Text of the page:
Original Paper

Analytical and Bioanalytical Chemistry

, Volume 398, Issue 7, pp 2867-2881

First online:

Open Access This content is freely available online to anyone, anywhere at any time.

Optimization of parameters for coverage of low molecular weight proteins

  • Stephan A. MüllerAffiliated withDepartment of Proteomics, UFZ, Helmholtz-Centre for Environmental Research
  • , Tibor KohajdaAffiliated withDepartment of Metabolomics, UFZ, Helmholtz-Centre for Environmental Research
  • , Sven FindeißAffiliated withBioinformatics Group, Department of Computer Science, and Interdisciplinary Center for Bioinformatics, University of Leipzig
  • , Peter F. StadlerAffiliated withBioinformatics Group, Department of Computer Science, and Interdisciplinary Center for Bioinformatics, University of LeipzigInstitute for Theoretical Chemistry, University of ViennaMax Planck Institute for Mathematics in the SciencesNomics Group, Fraunhofer Institute for Cell Therapy and ImmunologySanta Fe Institute
  • , Stefan WashietlAffiliated withComputer Science and Artificial Intelligence Laboratory, Broad Institute, Massachusetts Institute of Technology
  • , Manolis KellisAffiliated withComputer Science and Artificial Intelligence Laboratory, Broad Institute, Massachusetts Institute of Technology
  • , Martin von BergenAffiliated withDepartment of Proteomics, UFZ, Helmholtz-Centre for Environmental ResearchDepartment of Metabolomics, UFZ, Helmholtz-Centre for Environmental Research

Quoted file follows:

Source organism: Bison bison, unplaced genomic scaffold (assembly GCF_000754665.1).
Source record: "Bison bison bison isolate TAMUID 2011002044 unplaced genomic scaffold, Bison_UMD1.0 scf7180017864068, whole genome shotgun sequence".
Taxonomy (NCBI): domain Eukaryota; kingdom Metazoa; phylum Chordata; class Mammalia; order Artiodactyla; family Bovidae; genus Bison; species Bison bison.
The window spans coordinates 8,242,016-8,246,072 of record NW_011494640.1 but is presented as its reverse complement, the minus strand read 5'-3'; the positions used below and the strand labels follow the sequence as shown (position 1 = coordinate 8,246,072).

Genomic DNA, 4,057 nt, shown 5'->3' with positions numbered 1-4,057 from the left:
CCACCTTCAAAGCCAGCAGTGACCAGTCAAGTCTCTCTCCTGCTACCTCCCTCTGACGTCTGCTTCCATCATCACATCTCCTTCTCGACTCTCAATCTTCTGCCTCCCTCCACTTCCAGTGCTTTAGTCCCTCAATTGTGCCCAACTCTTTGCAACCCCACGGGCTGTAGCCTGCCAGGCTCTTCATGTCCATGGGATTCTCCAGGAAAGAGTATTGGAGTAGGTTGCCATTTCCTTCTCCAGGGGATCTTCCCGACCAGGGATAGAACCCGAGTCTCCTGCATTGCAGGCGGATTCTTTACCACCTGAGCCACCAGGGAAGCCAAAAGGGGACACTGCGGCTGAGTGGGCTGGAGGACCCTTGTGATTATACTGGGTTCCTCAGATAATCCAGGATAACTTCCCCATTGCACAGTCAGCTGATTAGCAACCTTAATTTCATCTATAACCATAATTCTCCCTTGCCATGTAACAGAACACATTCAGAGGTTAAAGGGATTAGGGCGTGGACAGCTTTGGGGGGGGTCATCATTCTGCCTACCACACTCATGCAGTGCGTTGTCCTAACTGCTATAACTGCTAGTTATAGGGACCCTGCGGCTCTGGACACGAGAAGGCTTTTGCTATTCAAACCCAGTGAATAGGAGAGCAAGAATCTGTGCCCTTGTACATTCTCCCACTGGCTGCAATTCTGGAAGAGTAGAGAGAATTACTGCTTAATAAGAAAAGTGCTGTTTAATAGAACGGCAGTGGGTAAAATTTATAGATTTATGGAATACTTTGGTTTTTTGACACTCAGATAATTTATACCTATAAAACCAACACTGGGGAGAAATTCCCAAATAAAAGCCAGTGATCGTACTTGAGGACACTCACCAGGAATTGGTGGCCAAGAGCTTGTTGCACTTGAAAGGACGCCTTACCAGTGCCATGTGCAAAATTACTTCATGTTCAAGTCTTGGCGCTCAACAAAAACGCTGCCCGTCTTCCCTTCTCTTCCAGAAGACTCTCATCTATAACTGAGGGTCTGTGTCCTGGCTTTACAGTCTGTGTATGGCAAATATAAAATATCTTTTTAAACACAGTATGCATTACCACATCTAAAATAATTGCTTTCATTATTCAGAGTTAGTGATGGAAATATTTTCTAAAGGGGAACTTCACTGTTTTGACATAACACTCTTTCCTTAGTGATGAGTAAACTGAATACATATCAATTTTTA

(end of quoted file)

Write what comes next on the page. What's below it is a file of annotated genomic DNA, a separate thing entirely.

• , Stefan KalkhofAffiliated withDepartment of Proteomics, UFZ, Helmholtz-Centre for Environmental Research Email author 

Abstract

Proteins with molecular weights of <25 kDa are involved in major biological processes such as ribosome formation, stress adaption (e.g., temperature reduction) and cell cycle control. Despite their importance, the coverage of smaller proteins in standard proteome studies is rather sparse. Here we investigated biochemical and mass spectrometric parameters that influence coverage and validity of identification. The underrepresentation of low molecular weight (LMW) proteins may be attributed to the low numbers of proteolytic peptides formed by tryptic digestion as well as their tendency to be lost in protein separation and concentration/desalting procedures. In a systematic investigation of the LMW proteome of Escherichia coli, a total of 455 LMW proteins (27% of the 1672 listed in the SwissProt protein database) were identified, corresponding to a coverage of 62% of the known cytosolic LMW proteins. Of these proteins, 93 had not yet been functionally classified, and five had not previously been confirmed at the protein level. In this study, the influences of protein extraction (either urea or TFA), proteolytic digestion (solely, and the combined usage of trypsin and AspN as endoproteases) and protein separation (gel- or non-gel-based) were investigated. Compared to the standard procedure based solely on the use of urea lysis buffer, in-gel separation and tryptic digestion, the complementary use of TFA for extraction or endoprotease AspN for proteolysis permits the identification of an extra 72 (32%) and 51 proteins (23%), respectively. Regarding mass spectrometry analysis with an LTQ Orbitrap mass spectrometer, collision-induced fragmentation (CID and HCD) and electron transfer dissociation using the linear ion trap (IT) or the Orbitrap as the analyzer were compared. IT-CID was found to yield the best identification rate, whereas IT-ETD provided almost comparable results in terms of LMW proteome coverage. The high overlap between the proteins identified with IT-CID and IT-ETD allowed the validation of 75% of the identified proteins using this orthogonal fragmentation technique. Furthermore, a new approach to evaluating and improving the completeness of protein databases that utilizes the program RNAcode was introduced and examined.

Keywords

LTQ Orbitrap Nano-HPLC Nano-ESI-MS MS Proteomics Low molecular weight proteome Escherichia coli